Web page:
NYC Declares Public Health Emergency over Measles Outbreak

Grant Boone
April 12, 2019

New York City on Tuesday declared a public health emergency in ultra-Orthodox Jewish communities in Brooklyn because of a measles outbreak and ordered mandatory measles vaccinations. Unvaccinated individuals should have their shots within 48 hours or face $1,000 fine. This includes babies six months of age, even though the MMR is not recommended for anyone under twelve months of age.

In the face of this crisis, schools in Washington and NY are keeping unvaccinated children out of classes, and Rockland County executive Ed May declared that they should be barred from all public places in the county.

Children's Health Defense (CHD) is supporting a legal challenge to this unsafe, unprecedented overreach.

Williamsburg, Brooklyn is in the midst of the country's largest measles outbreak-but residents are still split on what should be done. This is a fundamental human right.

On Thursday, New York City public health officials were wrestling with the logistics of dealing with an estimated 1,800 children in the affected eras who they believe haven't been immunized.

The health officials will try to persuade any unvaccinated person who has been exposed to measles to get the vaccine. CHD Chairman Robert F. Kennedy confident their legal challenge will prevail.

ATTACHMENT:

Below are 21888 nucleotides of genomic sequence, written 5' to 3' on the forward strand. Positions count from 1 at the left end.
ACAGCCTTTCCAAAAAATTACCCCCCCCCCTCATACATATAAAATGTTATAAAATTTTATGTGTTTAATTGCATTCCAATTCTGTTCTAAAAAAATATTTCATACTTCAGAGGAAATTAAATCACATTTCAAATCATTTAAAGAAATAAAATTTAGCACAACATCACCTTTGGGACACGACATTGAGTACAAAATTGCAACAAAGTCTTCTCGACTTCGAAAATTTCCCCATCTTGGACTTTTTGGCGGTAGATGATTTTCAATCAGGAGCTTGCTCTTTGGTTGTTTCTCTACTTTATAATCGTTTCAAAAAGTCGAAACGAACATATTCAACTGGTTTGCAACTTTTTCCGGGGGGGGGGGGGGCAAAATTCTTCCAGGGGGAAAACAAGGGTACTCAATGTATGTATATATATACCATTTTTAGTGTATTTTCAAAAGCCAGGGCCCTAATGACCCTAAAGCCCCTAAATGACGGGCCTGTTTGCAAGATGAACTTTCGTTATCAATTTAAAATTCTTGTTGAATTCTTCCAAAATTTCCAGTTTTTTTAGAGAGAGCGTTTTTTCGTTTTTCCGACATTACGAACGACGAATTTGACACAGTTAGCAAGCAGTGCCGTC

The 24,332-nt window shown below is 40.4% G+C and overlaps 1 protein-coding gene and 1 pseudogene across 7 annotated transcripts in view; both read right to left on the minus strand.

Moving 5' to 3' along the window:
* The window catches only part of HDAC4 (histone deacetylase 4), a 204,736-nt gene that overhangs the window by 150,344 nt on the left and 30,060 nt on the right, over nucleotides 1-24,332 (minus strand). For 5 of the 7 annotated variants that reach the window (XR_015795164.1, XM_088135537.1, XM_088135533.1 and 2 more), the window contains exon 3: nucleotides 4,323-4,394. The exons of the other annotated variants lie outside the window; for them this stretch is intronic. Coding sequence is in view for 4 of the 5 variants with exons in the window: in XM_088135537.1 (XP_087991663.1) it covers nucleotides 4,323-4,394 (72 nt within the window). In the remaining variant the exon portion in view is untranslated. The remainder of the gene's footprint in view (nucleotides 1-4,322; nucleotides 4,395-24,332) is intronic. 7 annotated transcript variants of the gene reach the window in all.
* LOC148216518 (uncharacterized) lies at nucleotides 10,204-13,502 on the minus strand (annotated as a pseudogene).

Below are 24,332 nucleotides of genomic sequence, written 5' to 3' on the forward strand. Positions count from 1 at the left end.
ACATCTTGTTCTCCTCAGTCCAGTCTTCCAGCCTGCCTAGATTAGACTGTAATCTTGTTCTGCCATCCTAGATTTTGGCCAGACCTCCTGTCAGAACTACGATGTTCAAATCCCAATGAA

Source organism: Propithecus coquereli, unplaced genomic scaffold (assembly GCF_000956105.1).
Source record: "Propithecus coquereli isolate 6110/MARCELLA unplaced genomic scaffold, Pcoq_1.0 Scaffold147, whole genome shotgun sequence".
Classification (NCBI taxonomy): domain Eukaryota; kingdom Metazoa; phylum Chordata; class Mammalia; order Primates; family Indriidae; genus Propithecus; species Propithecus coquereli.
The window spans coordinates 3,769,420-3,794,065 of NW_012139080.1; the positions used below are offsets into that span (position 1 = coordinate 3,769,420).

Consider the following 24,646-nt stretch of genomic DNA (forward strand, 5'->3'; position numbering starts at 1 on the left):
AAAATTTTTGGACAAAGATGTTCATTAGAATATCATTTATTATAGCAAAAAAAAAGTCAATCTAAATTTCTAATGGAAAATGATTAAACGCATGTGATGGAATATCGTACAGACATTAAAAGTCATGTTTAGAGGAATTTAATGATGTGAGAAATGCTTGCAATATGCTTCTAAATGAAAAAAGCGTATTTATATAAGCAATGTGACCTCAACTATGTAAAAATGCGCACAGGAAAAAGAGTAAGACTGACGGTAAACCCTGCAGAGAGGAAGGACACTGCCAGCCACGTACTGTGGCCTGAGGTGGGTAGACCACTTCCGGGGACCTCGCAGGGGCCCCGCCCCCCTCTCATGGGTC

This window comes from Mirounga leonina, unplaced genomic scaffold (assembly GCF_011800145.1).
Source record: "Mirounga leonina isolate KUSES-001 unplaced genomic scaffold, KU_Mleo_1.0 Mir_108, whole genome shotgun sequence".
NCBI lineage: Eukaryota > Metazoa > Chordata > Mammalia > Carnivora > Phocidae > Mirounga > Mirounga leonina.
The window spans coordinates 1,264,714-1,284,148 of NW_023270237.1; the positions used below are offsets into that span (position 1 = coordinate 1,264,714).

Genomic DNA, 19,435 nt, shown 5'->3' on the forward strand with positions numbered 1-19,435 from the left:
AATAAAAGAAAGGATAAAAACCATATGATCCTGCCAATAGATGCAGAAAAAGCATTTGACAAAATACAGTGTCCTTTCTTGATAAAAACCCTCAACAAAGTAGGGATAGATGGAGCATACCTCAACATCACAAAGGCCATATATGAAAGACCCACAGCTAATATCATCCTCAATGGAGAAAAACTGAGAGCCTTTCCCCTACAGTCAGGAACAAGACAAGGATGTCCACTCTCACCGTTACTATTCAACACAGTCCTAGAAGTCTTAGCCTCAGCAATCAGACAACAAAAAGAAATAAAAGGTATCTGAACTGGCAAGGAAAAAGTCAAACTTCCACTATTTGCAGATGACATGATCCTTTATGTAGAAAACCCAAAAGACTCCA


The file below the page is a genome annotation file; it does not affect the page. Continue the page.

Merck is now defending itself against claims of falsifying data brought by two former employees. As a result, it has been too easy for misinformation about vaccines to take root and spread, because parents have the luxury of fearing the vaccines instead of the diseases. Two drops of vaccination can lead to the prevention of Measles.

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Governor Cuomo voiced concerns about the legality of de Blasio's emergency order to forcibly vaccinate conscientious objectors.

Last week, Ireland's Health Protection Surveillance Centre (HPSC) said in a statement regarding Dublin's recent measles outbreak: "Measles is a serious illness and is highly infectious".

But city health officials say they have they have struck the right balance with the unusual order, and they hope a mixture of outreach and prodding will overcome resistance to vaccines in a slice of the predominantly Orthodox Jewish community hardest hit by the disease.

Some have asked how de Blasio is planning to determine who is or isn't vaccinated to enforce his order.

"This is about one neighborhood and tracing folks that have been exposed", de Blasio explained. "If someone has symptoms, they will literally interview them to figure out everywhere they've been, everyone they might have come in contact with, and then they go reach out to that whole network to make sure people are vaccinated".

Authorities said they are now reviewing a bill to ensure that only patients with a qualified medical history like chemotherapy or organ transplantation will be given an exemption.

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